Access

You are not currently logged in.

Access your personal account or get JSTOR access through your library or other institution:

login

Log in to your personal account or through your institution.

If you need an accessible version of this item please contact JSTOR User Support

The Hamburger Connection: How Central America's Forests Become North America's Hamburgers

Norman Myers
Ambio
Vol. 10, No. 1 (1981), pp. 2-8
Published by: Springer on behalf of Royal Swedish Academy of Sciences
Stable URL: http://www.jstor.org/stable/4312621
Page Count: 7
  • Download ($43.95)
  • Cite this Item
If you need an accessible version of this item please contact JSTOR User Support
Preview not available
Preview not available

Abstract

The growing demand for beef in the US is by far the major factor in the destruction of Central American rainforests. Forests are converted to pasture lands to support cattle, but the beef is exported to the US where it serves as a non-inflationary source of meat for the fast-food trade, notably the hamburger chains. The 'cheap' price of this beef does not reflect the total costs of production, especially the environmental costs involved in the destruction of some of the most diverse ecosystems in the entire tropical biome, including exceptional concentrations of species. The destruction of the forests clearly illustrates the connection between consumerist lifestyles in North America and environmental impoverishment in Central America.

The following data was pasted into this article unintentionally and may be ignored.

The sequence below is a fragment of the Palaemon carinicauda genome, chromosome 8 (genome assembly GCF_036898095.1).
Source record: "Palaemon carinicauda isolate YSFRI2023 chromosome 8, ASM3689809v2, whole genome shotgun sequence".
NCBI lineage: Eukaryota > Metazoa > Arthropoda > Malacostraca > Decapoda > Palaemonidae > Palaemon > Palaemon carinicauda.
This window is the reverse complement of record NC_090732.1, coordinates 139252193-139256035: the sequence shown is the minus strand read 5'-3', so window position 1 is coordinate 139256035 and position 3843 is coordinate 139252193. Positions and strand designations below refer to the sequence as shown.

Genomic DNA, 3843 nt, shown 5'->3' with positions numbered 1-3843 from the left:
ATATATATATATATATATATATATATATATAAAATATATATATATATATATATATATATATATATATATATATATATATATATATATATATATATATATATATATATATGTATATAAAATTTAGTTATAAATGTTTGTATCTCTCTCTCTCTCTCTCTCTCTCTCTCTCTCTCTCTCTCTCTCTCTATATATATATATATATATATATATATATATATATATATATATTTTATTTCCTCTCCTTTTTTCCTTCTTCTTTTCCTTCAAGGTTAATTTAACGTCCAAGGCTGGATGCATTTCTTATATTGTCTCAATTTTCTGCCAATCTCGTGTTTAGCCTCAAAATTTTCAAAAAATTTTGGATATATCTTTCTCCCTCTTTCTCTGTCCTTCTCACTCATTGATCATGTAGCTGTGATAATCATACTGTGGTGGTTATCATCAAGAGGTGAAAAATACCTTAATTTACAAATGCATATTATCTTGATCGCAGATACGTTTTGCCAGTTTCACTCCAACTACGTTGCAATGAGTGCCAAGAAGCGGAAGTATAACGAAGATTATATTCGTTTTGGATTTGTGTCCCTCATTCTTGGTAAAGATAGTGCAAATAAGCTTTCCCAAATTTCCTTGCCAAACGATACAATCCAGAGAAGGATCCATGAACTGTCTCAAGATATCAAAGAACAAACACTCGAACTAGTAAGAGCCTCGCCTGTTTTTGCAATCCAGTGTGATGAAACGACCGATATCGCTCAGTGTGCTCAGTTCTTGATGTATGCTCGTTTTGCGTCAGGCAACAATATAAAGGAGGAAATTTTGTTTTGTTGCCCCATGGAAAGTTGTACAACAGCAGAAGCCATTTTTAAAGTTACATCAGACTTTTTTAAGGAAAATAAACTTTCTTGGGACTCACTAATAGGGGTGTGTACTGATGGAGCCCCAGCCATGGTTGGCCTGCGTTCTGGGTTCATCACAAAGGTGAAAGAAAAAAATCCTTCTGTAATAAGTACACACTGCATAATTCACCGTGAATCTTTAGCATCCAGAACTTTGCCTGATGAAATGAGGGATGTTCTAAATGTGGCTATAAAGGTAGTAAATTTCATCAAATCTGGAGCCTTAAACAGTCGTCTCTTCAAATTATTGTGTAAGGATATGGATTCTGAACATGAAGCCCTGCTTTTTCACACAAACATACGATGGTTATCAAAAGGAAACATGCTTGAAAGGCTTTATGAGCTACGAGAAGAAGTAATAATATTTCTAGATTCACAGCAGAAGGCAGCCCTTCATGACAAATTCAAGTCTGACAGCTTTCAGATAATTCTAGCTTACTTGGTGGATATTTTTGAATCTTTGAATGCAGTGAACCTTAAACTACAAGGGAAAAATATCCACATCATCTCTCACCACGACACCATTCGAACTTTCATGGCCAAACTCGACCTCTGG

Page Thumbnails

  • Thumbnail: Page 
[2]
    [2]
  • Thumbnail: Page 
3
    3
  • Thumbnail: Page 
4
    4
  • Thumbnail: Page 
5
    5
  • Thumbnail: Page 
6
    6
  • Thumbnail: Page 
7
    7
  • Thumbnail: Page 
8
    8